Cybersecurity has become an exploding industry as digital threats continue to increase. Everyone is a potential target, especially businesses with highly digitised and valuable online operations and systems. Malicious online crime is lucrative for scammers, with the average cost of cybercrime to a company in Australia being $276,000 according to the Australian Cybercrime Online Reporting Network (ACORN). We also know that over 60% of all targeted attacks hit small to medium enterprises (SMEs). SMEs are particularly vulnerable, given they may not have the same level of security resources in place as larger organisations.
Without sufficient knowledge of the different types of attacks, your staff are not well-equipped to avoid potential cybersecurity disasters. The main impact of cybercrime is business disruption. Perhaps your POS system is infected with a glitch, how would your business process payments? Whatever the cause, the best way to avoid a security issue is to educate yourself and your staff, while implementing processes and systems to prevent the main perpetrators of cybercrime.
Phishing Emails and Malware are Often Avoidable
Phishing emails are designed to insidiously obtain your details – hook, line and sinker. They are one of the most serious threats to SMEs. Essentially, a phishing email is sent to your employees or business in an effort to appear legitimate. However, it instead sends the unwary victim to a fake landing page.
This landing page (if followed) will capture vital information (financial information, passwords, personal details etc.) or download malicious software (malware) to the victim’s computer. Malware is a type of software that aims to destroy, corrupt, or steal data on a server, computer or network. Otherwise known as a virus, they’re often attached to emails, texts and external downloads.
What makes phishing emails so effective (damaging) is that they replicate the logos, formats and writing style of the respected institutions they are trying to imitate. Fortunately, both malware and phishing emails are mostly avoidable if you know what to look for.
How to Spot a Phishing Email
Phishing emails work because they elicit trust from the victim. As a general rule, be wary of any email you receive that includes a link to an external source. Here are the top three ways to recognise if an email is trying to scam you or your business:
- The email does not address an individual. Any meaningful or important email will address a particular person. If an email is trying to warn you of a security threat or financial breach, the sending organisation would know who to address the email to.
- The ‘From’ doesn’t make sense. Whenever you get a legitimate email, it’s clear who sent it to you. The email in the ‘From’ field will be known to you, either by being in your address book or having a clear, readable format. Legitimate companies, particularly large, respectable organisations, will always use a professional email address – such as firstname.lastname@example.org NOT a string of numbers or random letters.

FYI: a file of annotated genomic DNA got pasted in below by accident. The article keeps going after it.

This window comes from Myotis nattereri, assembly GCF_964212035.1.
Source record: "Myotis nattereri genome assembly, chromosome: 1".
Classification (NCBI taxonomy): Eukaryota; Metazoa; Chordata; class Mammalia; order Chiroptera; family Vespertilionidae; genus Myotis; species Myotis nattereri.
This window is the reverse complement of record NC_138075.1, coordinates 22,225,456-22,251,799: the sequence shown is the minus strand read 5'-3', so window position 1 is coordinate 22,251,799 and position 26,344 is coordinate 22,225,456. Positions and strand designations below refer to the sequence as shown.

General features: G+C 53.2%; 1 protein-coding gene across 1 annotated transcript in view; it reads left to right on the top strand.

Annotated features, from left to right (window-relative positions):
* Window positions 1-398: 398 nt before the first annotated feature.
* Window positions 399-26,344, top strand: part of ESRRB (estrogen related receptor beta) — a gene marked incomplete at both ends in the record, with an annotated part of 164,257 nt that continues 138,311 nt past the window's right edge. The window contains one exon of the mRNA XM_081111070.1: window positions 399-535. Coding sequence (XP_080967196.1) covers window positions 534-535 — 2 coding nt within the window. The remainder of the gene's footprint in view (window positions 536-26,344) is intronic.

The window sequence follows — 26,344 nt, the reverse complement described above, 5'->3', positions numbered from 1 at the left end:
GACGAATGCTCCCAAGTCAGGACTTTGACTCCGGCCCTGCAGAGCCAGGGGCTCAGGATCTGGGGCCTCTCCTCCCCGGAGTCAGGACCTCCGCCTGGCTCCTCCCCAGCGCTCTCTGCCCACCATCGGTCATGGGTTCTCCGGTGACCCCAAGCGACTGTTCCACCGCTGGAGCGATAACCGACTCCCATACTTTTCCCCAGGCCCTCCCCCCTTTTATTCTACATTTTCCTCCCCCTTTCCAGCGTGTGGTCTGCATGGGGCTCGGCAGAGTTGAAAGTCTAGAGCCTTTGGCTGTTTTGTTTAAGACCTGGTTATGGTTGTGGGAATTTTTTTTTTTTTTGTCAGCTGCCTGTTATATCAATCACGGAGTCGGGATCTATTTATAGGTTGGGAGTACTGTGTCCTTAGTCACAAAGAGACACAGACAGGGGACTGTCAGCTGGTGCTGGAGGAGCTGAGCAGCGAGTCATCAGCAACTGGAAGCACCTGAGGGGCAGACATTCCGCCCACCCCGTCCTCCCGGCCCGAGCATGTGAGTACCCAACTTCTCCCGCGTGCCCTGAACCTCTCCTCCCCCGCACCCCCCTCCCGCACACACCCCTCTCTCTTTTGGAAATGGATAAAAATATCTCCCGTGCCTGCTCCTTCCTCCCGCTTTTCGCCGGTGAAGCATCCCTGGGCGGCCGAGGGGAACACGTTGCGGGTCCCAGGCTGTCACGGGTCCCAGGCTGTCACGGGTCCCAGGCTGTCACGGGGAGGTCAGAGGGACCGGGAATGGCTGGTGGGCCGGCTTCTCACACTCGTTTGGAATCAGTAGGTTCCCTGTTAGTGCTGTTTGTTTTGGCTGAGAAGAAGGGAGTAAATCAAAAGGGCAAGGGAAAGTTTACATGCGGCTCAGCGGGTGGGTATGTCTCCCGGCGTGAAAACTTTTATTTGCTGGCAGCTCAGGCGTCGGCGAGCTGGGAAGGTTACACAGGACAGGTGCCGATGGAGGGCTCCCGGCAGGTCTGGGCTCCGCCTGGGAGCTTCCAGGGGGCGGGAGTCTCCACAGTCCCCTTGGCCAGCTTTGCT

- The message panics you, instead of reassuring. Real emails raising a concern will not alarm you. Instead, they will offer practical solutions or suggestions to review your account or take another action, independent from any links in the email. Emails that stress urgency to ‘secure your account’ or similar are just trying to get you to panic and click on the fake link. Be wary!
How to Spot an Illegitimate Landing Page
Let’s say you or a staff member does not pick up on the phishing email. Clicking the link often sends the victim to a fake landing page. Usually, it is relatively easy to identify an illegitimate website. Here are a few of the top identifiers:
- It’s missing key information. Corporate websites will always have critical identifying information, such as an About and Privacy page. The headers, footers and navigation menus should all look legitimate. If anything looks off, it pays to be careful.
- The website URL doesn’t match up. The URL should match the company its representing. Spelling mistakes are the most obvious giveaway. It should also be secured – check if the URL begins with ‘https://’ or marked as a secure URL by your browser.
- It asks for critical information. A fake phishing website will often ask you for identifying information that they would already have if it were the authentic organisation. Any website that asks too much should be looked at with an eye of concern.
If in doubt, check your account with the email sender independently of the email. Furthermore, try calling the sender (by their verified public number) and asking them if they sent the email. Of course, cyber crime is just one of the many threats and risks your business may face. Protecting your financial position and cash flow will allow you to deal with issues as they arise, as well as adequately provide the resources required to prevent future problems.
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